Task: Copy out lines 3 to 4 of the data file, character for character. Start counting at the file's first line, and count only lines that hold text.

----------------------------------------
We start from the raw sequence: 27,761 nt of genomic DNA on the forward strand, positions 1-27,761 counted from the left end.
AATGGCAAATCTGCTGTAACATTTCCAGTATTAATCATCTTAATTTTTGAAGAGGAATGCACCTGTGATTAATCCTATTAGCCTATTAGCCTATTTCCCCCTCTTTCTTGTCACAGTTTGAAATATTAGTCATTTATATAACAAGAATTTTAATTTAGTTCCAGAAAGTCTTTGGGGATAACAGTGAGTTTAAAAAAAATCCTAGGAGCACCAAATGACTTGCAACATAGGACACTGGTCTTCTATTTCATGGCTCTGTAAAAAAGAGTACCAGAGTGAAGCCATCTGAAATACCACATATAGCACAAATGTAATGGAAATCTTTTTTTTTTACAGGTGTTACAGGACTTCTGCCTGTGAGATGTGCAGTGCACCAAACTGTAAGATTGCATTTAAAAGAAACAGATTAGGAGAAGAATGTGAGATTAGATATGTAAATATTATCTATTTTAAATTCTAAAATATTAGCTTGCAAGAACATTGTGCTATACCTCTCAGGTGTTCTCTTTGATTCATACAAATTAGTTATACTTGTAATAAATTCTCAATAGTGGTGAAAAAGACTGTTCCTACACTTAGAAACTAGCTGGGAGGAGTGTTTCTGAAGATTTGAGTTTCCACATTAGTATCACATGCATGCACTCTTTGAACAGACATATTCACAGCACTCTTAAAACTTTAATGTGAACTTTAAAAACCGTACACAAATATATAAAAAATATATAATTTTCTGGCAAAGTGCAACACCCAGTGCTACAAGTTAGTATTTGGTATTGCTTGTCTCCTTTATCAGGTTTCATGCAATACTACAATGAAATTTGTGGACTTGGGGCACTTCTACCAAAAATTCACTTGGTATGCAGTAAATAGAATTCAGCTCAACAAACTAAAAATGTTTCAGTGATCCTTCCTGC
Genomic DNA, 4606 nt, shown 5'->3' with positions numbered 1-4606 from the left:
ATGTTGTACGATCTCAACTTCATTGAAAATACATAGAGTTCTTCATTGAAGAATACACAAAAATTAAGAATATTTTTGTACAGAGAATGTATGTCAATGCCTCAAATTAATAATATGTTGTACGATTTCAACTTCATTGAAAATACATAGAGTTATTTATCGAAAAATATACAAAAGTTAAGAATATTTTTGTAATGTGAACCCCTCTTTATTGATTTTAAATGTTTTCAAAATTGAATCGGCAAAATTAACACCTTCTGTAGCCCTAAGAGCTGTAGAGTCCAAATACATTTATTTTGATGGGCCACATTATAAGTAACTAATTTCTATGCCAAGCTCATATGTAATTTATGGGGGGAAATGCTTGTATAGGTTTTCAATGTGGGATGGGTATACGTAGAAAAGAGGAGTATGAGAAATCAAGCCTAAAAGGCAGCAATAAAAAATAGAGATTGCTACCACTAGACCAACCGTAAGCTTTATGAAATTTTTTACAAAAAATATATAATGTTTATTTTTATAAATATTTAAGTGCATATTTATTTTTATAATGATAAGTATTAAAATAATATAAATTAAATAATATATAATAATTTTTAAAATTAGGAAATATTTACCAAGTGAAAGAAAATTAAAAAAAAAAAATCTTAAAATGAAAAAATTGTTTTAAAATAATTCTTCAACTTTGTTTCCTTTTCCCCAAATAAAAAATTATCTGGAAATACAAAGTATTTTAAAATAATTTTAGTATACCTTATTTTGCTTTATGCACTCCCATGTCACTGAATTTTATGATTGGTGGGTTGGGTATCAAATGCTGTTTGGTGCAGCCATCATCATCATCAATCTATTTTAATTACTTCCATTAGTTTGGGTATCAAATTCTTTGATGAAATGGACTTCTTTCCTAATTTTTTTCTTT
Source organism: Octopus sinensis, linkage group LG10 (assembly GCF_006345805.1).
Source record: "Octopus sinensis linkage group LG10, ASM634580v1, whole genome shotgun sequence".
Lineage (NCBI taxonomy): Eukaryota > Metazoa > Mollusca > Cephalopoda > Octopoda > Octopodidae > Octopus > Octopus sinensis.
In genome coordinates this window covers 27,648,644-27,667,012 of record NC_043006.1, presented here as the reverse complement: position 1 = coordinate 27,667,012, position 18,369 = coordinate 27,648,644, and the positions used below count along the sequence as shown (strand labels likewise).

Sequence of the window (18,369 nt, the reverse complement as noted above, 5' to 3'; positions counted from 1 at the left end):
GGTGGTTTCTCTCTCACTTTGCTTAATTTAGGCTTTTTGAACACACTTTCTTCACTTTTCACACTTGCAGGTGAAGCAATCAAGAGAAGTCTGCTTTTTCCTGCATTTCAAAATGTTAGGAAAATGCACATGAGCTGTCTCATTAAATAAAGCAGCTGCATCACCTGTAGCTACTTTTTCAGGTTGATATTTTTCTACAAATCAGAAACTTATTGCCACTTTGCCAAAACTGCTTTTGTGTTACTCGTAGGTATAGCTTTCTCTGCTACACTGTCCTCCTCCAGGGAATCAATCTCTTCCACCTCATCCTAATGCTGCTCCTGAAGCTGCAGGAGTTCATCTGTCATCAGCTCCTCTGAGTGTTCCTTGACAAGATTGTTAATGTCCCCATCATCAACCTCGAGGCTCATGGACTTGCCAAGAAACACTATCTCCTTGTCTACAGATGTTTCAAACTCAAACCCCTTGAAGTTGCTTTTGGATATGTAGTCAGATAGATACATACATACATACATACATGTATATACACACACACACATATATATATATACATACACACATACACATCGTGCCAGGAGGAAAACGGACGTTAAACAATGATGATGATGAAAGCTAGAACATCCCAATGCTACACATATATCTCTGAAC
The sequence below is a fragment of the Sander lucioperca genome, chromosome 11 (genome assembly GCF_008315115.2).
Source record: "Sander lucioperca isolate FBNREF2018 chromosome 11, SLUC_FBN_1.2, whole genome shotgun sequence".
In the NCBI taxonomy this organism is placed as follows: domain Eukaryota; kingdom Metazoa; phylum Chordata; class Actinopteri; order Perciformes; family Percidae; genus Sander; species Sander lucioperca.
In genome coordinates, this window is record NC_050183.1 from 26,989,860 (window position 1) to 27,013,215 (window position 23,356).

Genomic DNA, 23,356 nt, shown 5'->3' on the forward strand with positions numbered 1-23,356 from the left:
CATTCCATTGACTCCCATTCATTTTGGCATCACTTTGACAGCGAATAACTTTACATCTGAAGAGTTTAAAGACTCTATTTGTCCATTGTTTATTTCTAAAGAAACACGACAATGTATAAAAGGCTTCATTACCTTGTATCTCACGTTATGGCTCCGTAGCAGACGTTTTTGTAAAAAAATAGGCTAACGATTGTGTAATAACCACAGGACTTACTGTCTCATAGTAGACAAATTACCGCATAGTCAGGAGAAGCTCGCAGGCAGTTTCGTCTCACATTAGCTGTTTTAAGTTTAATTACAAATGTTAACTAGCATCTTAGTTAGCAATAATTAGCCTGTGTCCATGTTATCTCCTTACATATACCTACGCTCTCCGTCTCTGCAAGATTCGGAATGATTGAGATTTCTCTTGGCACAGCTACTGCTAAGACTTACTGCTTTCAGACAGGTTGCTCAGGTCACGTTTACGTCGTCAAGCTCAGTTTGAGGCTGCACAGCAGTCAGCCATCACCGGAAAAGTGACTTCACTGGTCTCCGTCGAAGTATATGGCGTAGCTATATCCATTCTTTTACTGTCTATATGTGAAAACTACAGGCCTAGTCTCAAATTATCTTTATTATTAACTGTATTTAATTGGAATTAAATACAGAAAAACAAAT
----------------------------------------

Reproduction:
Genomic DNA, 4606 nt, shown 5'->3' with positions numbered 1-4606 from the left:
ATGTTGTACGATCTCAACTTCATTGAAAATACATAGAGTTCTTCATTGAAGAATACACAAAAATTAAGAATATTTTTGTACAGAGAATGTATGTCAATGCCTCAAATTAATAATATGTTGTACGATTTCAACTTCATTGAAAATACATAGAGTTATTTATCGAAAAATATACAAAAGTTAAGAATATTTTTGTAATGTGAACCCCTCTTTATTGATTTTAAATGTTTTCAAAATTGAATCGGCAAAATTAACACCTTCTGTAGCCCTAAGAGCTGTAGAGTCCAAATACATTTATTTTGATGGGCCACATTATAAGTAACTAATTTCTATGCCAAGCTCATATGTAATTTATGGGGGGAAATGCTTGTATAGGTTTTCAATGTGGGATGGGTATACGTAGAAAAGAGGAGTATGAGAAATCAAGCCTAAAAGGCAGCAATAAAAAATAGAGATTGCTACCACTAGACCAACCGTAAGCTTTATGAAATTTTTTACAAAAAATATATAATGTTTATTTTTATAAATATTTAAGTGCATATTTATTTTTATAATGATAAGTATTAAAATAATATAAATTAAATAATATATAATAATTTTTAAAATTAGGAAATATTTACCAAGTGAAAGAAAATTAAAAAAAAAAAATCTTAAAATGAAAAAATTGTTTTAAAATAATTCTTCAACTTTGTTTCCTTTTCCCCAAATAAAAAATTATCTGGAAATACAAAGTATTTTAAAATAATTTTAGTATACCTTATTTTGCTTTATGCACTCCCATGTCACTGAATTTTATGATTGGTGGGTTGGGTATCAAATGCTGTTTGGTGCAGCCATCATCATCATCAATCTATTTTAATTACTTCCATTAGTTTGGGTATCAAATTCTTTGATGAAATGGACTTCTTTCCTAATTTTTTTCTTT